This reminds me now of the venerable aphorism—so venerable I just made it up*—that every portrayal is a betrayal. In other words, a portrait is only a person’s representation, necessarily limited, of something else; a portrait isn’t the portrayed thing itself. We needn’t even get that philosophical: these pictures obviously differ from the way I saw the scenes with my eyes and brain when I was there. I’ve processed each photograph with software to make it look pleasing, and that also is mutable: sometimes even by the next day I readjust the settings because my sensibilities have changed. The third image, processed four days later than the first, came out moodier. People in the milieu of “art” photography might exhibit the third photo but not the first: when knocking on those gallery doors, brightness need not apply.

* After the phrase “Every portrayal is a betrayal” popped into my head, I did a Google search for that exact phrase and got a single hit, in Humid, All Too Humid by Dominic Pettman. Some might say there’s nothing new under the sun. Well, sometimes there is, but not this time.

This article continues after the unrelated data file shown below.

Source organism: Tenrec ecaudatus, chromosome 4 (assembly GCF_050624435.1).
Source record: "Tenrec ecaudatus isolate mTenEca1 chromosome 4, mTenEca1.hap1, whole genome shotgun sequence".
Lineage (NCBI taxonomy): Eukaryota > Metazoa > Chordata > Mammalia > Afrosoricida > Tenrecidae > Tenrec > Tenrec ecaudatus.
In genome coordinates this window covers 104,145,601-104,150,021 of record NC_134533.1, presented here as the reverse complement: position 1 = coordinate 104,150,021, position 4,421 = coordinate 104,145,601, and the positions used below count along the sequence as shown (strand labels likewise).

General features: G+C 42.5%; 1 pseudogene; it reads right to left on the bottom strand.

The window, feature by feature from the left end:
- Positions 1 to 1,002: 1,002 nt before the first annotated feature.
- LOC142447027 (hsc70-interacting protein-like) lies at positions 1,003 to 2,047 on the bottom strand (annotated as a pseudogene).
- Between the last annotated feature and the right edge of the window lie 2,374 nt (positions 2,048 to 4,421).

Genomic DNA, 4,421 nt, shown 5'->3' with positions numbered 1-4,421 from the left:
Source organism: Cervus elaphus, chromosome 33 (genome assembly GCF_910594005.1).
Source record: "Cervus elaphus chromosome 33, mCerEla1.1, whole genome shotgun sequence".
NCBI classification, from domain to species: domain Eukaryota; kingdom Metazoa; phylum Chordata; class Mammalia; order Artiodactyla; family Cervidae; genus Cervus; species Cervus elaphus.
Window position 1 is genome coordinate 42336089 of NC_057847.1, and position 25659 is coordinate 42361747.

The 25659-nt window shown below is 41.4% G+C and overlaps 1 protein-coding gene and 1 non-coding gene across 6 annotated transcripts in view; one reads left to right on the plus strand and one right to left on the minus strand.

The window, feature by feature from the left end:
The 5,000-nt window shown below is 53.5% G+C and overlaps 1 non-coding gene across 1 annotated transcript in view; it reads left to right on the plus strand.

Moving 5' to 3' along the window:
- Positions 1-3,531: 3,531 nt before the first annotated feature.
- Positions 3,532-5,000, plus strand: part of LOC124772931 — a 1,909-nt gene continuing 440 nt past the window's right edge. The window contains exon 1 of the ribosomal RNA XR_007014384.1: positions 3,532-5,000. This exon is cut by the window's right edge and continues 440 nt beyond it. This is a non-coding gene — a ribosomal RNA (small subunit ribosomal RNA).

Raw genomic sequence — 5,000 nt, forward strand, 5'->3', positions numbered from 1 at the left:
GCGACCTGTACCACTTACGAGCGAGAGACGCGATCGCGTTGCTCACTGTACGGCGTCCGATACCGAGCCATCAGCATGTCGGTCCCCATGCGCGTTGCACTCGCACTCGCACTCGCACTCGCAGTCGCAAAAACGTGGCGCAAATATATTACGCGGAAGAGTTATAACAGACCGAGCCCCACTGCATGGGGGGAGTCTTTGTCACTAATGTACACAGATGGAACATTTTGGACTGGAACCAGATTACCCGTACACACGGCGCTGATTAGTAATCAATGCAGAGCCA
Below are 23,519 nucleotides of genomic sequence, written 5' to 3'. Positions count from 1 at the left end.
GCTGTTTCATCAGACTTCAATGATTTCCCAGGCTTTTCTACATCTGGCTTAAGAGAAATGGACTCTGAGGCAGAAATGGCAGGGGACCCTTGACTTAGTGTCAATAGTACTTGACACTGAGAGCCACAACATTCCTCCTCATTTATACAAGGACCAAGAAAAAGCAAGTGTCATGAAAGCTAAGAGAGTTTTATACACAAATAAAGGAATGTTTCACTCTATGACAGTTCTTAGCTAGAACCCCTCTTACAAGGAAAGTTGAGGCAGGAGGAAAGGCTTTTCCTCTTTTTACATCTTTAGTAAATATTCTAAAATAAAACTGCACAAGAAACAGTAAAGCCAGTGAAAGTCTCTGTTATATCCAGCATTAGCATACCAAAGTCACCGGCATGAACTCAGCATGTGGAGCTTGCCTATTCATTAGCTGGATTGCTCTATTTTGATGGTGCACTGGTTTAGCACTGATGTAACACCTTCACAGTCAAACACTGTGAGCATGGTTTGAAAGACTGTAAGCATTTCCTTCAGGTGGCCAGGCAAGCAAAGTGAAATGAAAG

© 2019 Steven Schwartzman

Written by Steve Schwartzman

April 12, 2019 at 4:45 AM

At what cost Cost?

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All that Cost cost us on April 2nd when we visited the tiny town in Gonzales County some 90 miles south of home was time and gasoline. Behind the First Shot Monument we found a great mix of Indian paintbrushes (Castilleja indivisa), Texas dandelions (Pyrrhopappus pauciflorus), and Texas stork’s bills (Erodium texanum), as shown in the first photo.

While walking around I noticed two contiguous Texas dandelions, one the usual color and the other a yellow-white combination. I hope you find this touching pair touching.